|WAT CHUM SAENG (วัดชุมแสง)
|This partially restored ruin is located on the northern side of Naresuan Road, beside
be seen directly across the street from Wat Langkha Khao.
Wat Chum Saeng was aligned toward the east/west axis. Its primary feature is a large
bell-shaped tower. This has eroded over the years, but its harmika and spire are mostly
intact. The spire has at least 17 rings, but the finial has disappeared. A sermon hall and
portions of its foundation are still visible east of this chedi. A large Buddha image sits on
the altar, but its arms and head remain missing. A tree currently grows at the altar, and a
few fragments of Buddha images are scattered nearby. The boundary walls of Wat
Chum Saeng are still visible at ground level. There are also traces of a moat.
Wat Chum Saeng was situated along Khlong Nam Cheawn – a canal that brought fast
moving water from Khlong Mueang (the old Lopburi River) to Bueng Phra Ram. The
water flow of this canal was regulated by a gate known as Pratu Tasibiay. A portion of
the gate’s wall can still be seen along U-Thong Road. This canal was aligned with a
number of temples: Wat Yan Sen, Wat Langkha Khao, Wat Langkha Dam, Wat
Sangkha Pat, and Wat Phong.
There is not much known about the history of Wat Chum Saeng. The architectural style
of its bell-tower chedi suggests that this monastery was built in the Middle Ayutthaya
Wat Chum Saeng was still covered by a swamp back in 2002, which made it difficult to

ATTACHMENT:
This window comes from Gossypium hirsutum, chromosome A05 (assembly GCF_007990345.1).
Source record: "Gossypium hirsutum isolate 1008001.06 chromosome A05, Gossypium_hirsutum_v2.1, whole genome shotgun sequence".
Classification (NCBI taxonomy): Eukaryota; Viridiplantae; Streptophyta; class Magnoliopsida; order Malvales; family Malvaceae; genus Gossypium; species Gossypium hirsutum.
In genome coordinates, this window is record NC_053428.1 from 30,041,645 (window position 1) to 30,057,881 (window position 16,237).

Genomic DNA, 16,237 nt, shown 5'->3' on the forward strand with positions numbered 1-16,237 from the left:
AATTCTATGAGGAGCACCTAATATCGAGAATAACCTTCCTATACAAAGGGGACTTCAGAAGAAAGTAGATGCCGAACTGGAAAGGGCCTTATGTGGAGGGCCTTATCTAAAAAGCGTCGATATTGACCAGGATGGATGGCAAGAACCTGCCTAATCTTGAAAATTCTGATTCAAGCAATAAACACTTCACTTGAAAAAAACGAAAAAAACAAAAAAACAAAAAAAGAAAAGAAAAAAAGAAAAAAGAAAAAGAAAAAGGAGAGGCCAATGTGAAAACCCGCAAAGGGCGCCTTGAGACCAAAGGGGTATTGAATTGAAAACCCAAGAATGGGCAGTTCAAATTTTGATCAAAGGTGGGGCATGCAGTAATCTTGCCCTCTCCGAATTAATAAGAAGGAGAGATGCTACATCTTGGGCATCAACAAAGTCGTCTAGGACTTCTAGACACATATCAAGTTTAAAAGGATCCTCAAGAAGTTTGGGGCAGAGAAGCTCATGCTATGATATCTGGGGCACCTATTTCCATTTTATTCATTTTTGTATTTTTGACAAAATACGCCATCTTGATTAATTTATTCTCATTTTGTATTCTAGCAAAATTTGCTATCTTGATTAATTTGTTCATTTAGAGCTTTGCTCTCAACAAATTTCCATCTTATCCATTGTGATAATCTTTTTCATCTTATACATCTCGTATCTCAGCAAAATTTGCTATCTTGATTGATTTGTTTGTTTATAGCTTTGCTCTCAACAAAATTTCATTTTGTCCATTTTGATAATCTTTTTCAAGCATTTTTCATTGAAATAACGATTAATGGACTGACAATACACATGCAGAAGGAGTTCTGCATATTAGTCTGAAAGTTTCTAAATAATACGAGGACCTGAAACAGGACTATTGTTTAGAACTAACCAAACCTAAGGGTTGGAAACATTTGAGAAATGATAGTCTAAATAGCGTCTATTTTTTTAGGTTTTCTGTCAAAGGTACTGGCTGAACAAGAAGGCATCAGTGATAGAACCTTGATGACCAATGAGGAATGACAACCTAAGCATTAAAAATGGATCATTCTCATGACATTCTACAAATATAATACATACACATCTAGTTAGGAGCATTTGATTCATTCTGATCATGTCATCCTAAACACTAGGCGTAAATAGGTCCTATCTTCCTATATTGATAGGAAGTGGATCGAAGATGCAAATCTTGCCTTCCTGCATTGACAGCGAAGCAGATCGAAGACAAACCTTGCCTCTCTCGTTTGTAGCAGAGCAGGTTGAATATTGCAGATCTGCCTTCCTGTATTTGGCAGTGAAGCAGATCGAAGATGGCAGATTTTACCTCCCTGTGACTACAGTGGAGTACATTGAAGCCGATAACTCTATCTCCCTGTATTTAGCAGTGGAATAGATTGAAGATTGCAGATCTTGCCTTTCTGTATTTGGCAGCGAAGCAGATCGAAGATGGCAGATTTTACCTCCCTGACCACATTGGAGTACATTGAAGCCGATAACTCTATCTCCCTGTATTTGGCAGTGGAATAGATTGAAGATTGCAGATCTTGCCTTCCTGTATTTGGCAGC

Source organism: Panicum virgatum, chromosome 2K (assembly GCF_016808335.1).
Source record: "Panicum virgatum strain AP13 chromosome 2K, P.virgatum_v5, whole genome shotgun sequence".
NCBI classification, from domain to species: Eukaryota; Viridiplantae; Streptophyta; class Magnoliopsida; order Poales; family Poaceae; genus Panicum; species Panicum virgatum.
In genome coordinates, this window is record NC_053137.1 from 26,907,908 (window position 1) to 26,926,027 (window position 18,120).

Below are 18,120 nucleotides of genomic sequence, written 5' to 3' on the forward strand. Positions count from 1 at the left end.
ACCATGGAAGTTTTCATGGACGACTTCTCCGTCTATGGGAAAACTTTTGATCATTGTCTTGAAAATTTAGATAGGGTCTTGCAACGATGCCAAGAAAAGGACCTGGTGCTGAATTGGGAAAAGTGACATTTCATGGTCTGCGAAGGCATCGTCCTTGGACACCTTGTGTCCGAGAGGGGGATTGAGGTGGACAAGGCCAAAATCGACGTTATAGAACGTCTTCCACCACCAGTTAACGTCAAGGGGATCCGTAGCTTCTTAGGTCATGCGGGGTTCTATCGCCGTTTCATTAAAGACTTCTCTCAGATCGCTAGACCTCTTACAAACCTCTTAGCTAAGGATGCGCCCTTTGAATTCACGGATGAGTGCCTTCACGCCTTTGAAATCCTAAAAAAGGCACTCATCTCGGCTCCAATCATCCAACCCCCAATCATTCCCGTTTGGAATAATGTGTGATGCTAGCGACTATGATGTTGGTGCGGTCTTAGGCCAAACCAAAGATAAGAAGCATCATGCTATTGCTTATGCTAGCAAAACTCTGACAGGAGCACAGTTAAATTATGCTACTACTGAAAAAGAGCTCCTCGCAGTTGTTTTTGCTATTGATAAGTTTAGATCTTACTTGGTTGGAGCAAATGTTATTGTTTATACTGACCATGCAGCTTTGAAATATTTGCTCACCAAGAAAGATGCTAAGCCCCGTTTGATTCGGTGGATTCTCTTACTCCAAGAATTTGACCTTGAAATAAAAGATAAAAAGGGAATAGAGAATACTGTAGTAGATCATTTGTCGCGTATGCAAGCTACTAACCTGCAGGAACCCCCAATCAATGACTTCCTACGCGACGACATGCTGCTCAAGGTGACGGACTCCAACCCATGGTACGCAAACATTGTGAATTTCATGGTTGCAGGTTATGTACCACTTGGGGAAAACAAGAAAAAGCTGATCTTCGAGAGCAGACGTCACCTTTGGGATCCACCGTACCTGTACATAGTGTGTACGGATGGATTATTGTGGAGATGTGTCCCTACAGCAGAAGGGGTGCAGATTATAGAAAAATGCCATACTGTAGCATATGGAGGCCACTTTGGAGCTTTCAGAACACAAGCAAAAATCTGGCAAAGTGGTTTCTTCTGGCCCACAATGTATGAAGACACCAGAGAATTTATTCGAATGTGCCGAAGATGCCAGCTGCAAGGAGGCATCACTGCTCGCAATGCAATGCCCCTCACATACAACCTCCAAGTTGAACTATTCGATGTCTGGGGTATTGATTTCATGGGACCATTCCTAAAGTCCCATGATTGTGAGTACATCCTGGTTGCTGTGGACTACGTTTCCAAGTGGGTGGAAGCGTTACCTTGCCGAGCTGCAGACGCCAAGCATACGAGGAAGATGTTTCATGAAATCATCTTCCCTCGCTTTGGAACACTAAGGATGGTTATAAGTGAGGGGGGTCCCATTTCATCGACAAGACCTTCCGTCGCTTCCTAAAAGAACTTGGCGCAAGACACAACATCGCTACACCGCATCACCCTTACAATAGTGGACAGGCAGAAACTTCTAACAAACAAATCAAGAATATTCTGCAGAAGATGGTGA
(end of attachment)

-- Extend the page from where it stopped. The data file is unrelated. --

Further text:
visit on foot. However, this area has now been drained making it easy to access. There
are still people living in dilapidated houses around this territory. Their neighborhood
provides a quick shortcut to Wat Yan Sen.
|Text & photographs by Ken May - August 2009
The water flow of Khlong Nam Chiao was not regulated by the gate known as Pratu Tha
Sip Bia (the Gate of the Landing of the Ten Cowries). This gate was a large land gate in
the northern city wall situated near the northeastern corner of the outer wall of Wat
Following Phraya Boran Rachathanin (PBR) the Nam Chiao canal entered the city two
entries further to the east at an entrance called Chong Maha Thera Mai Sae. The canal
aligned with Wat Chum Saeng, Wat Langkha Khao, Wat Langkha Dam, Wat Sangkha
Pat, and Wat Phong mentioned above, was called Lam Khu Pak Sra.  This author
believes that the local people could have called the latter Khlong Nam Chiao, but this
is in contradiction with PBR writings.
The site is located in Geo Coord: 14° 21 '28.64" N, 100° 33' 52.63" E.
ฉบับชำระครั้งที่๒และภูมิสถนกรุงศรีอยุธยา (2007) - Explanation of the map of the
Capital of Ayutthaya with a ruling of Phraya Boran Rachathanin - Revised 2nd
edition and Geography of the Ayutthaya Kingdom - Ton Chabab print office -
Nonthaburi (2007) - page 53.
|Addendum & maps by Tricky Vandenberg - May 2011
Updated April 2014
|(View from the south)
|(Remains of a Buddha statue)
|(View of the chedi in Ayutthaya style)
|(Remains of a Buddha statue)
|Visit of Wat Chum Saeng on 20 August 2012. Restoration work has been recently
performed on the foundations of the ruin. The biggest issue here has not yet been tackled.
Household waters are drained into the site, creating a stinking pool of stagnant water
between the road and the ruin. Moreover these polluted waters find an exit in the ancient
canal called Lam Khu Pak Sra, which runs into Bung Phra Ram and the Historical Park.
The whole area around the site became swampy and access to the site is difficult; a solution
for this problem need to be found.
(Pictures by Tricky Vandenberg)
|(Detail of Phraya Boran Rachathanin's map - Anno
|Courtesy of the Fine Arts Department - 3th Region)